USE OF A TIN OF SOUP/A CAN OF SOUP

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Anonymous

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I'm still in the state of confusion how to use the word "tin". Do native speakers of English in the UK, Ireland, Australia, New Zealand and the Comonwealth use this word ( tin) frequently ? Is there any situation where the British English speakers use " can" ( American English )in their written and spoken English ? e.g. a can of soup instead of a tin of soup.

Do native speakers of American English ( Canadians, Americans) use the word "tin" when they refer to someting like this : " I want to buy a tin of soup instead of saying a can of soup"?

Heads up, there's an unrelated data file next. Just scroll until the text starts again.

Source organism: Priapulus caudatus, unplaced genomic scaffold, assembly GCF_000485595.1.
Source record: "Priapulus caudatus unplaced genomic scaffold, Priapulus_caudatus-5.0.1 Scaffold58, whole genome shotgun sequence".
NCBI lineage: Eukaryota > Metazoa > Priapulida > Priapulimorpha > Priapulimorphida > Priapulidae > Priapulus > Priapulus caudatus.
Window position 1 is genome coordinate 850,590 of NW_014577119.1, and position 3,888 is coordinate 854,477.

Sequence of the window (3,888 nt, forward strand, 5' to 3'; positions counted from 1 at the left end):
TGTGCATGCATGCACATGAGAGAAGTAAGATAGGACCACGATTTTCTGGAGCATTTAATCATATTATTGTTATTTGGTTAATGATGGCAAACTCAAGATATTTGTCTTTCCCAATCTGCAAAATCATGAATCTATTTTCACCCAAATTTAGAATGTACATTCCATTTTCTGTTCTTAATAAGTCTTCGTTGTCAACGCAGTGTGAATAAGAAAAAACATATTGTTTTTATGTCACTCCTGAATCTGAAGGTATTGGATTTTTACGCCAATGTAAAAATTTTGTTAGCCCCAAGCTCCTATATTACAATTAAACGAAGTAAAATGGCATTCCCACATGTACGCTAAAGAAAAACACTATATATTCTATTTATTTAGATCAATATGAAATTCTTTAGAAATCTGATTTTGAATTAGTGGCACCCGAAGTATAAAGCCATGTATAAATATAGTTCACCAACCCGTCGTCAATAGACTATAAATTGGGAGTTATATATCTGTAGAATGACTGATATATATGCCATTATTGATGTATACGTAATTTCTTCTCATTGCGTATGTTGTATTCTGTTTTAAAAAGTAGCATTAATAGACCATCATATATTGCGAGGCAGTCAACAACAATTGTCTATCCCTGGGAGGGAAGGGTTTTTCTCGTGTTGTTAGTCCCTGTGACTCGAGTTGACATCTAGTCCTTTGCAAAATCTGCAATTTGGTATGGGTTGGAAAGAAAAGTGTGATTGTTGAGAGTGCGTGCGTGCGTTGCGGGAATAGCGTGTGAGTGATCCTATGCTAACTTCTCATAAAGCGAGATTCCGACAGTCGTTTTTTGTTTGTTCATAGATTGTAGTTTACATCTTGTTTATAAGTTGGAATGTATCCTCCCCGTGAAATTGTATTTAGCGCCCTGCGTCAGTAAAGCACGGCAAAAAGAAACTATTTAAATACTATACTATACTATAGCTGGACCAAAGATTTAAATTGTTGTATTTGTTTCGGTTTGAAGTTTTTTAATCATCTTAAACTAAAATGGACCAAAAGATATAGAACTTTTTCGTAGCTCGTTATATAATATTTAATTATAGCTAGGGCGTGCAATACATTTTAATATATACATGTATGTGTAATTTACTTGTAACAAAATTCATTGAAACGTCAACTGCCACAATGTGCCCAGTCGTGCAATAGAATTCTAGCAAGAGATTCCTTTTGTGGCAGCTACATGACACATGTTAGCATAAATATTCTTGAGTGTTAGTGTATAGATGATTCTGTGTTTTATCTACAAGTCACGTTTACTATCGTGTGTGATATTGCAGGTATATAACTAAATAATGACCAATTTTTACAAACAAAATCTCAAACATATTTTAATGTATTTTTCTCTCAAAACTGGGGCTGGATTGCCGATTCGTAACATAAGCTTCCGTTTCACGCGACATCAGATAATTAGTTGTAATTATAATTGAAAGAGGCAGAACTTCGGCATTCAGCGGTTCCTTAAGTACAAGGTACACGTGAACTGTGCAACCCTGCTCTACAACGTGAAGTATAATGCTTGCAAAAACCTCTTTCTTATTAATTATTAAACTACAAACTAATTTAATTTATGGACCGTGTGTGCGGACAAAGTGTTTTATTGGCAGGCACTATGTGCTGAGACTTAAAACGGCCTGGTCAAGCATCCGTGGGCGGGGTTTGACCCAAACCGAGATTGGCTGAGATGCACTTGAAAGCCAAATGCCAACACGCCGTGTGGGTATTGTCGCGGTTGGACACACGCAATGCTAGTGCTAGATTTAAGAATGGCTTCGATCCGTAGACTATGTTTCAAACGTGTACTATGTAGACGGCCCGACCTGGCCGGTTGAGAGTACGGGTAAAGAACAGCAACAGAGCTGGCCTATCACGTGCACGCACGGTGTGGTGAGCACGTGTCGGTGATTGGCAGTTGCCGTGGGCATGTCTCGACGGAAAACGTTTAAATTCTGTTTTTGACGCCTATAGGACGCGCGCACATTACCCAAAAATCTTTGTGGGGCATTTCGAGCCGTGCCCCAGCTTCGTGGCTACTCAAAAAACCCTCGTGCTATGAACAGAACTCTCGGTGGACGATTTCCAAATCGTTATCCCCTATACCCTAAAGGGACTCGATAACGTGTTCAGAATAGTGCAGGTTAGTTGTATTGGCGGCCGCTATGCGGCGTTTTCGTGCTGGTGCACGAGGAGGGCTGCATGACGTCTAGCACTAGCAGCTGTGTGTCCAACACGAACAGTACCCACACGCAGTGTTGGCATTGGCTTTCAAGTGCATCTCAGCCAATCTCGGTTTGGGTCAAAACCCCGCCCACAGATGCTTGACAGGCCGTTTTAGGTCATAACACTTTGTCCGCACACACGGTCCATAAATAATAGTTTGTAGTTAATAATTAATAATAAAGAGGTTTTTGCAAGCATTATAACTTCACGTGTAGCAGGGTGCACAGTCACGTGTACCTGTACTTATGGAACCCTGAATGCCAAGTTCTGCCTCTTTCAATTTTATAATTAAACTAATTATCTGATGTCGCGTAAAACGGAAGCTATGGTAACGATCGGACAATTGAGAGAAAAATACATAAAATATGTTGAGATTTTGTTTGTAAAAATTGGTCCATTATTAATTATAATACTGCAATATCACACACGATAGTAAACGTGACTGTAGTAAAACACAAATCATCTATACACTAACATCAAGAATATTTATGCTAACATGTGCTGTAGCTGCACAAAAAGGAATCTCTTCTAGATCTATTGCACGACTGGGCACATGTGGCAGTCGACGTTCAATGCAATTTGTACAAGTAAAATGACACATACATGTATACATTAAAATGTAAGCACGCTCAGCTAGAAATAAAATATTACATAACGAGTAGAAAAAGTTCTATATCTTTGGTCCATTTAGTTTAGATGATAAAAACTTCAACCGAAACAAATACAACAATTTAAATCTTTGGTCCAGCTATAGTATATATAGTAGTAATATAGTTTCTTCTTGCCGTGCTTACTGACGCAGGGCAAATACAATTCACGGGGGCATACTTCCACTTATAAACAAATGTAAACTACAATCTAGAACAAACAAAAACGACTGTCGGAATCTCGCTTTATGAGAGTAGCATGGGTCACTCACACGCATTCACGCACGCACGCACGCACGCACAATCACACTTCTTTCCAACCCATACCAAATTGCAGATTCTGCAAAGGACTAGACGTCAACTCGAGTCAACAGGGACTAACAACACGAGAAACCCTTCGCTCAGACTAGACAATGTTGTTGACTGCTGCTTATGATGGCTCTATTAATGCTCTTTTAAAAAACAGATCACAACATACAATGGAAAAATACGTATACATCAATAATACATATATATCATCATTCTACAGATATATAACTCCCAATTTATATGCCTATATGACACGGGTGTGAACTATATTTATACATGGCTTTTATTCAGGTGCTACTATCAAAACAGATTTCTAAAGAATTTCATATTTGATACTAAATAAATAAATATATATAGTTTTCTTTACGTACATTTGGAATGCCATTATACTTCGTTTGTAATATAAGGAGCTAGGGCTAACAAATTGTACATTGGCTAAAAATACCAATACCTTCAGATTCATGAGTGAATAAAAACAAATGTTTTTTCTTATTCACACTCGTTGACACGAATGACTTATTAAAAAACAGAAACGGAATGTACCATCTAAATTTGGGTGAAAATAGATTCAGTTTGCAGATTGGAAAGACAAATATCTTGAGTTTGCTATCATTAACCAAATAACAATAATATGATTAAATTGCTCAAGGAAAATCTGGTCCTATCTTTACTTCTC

Can the two words above, "tin" and "can " be used interchangebly ? Which one is more widely and academically acceptable in today's English ?

Thanks for help.
 

Tdol

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In BE, we can use both, though for drinks we generally use 'can', though in some dialects, like Geordie (spoken in Newcastle), 'tin'is used for drinks, too.

I hear 'can' more,bit 'tin' is common. ;-)
 

Casiopea

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Beginner said:
Do native speakers of American English ( Canadians, Americans) use the word "tin" when they refer to someting like this : " I want to buy a tin of soup instead of saying a can of soup"?

Thanks for help.

Both 'tin' and 'can' are used. :D
 
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